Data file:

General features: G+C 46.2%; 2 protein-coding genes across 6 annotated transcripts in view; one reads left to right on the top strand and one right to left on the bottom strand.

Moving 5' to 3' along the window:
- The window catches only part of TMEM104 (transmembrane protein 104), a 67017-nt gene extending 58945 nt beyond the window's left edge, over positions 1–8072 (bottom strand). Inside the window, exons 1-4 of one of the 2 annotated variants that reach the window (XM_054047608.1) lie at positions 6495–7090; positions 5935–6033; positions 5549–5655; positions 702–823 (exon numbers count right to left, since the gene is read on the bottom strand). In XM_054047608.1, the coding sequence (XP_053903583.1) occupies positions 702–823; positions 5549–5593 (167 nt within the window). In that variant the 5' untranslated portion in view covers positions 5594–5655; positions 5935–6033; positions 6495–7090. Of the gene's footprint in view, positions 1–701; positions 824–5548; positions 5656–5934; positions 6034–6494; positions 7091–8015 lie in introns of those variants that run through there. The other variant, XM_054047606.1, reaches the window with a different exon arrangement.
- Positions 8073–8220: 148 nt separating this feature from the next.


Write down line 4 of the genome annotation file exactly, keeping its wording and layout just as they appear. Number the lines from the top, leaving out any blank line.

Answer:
- Positions 8073–8220: 148 nt separating this feature from the next.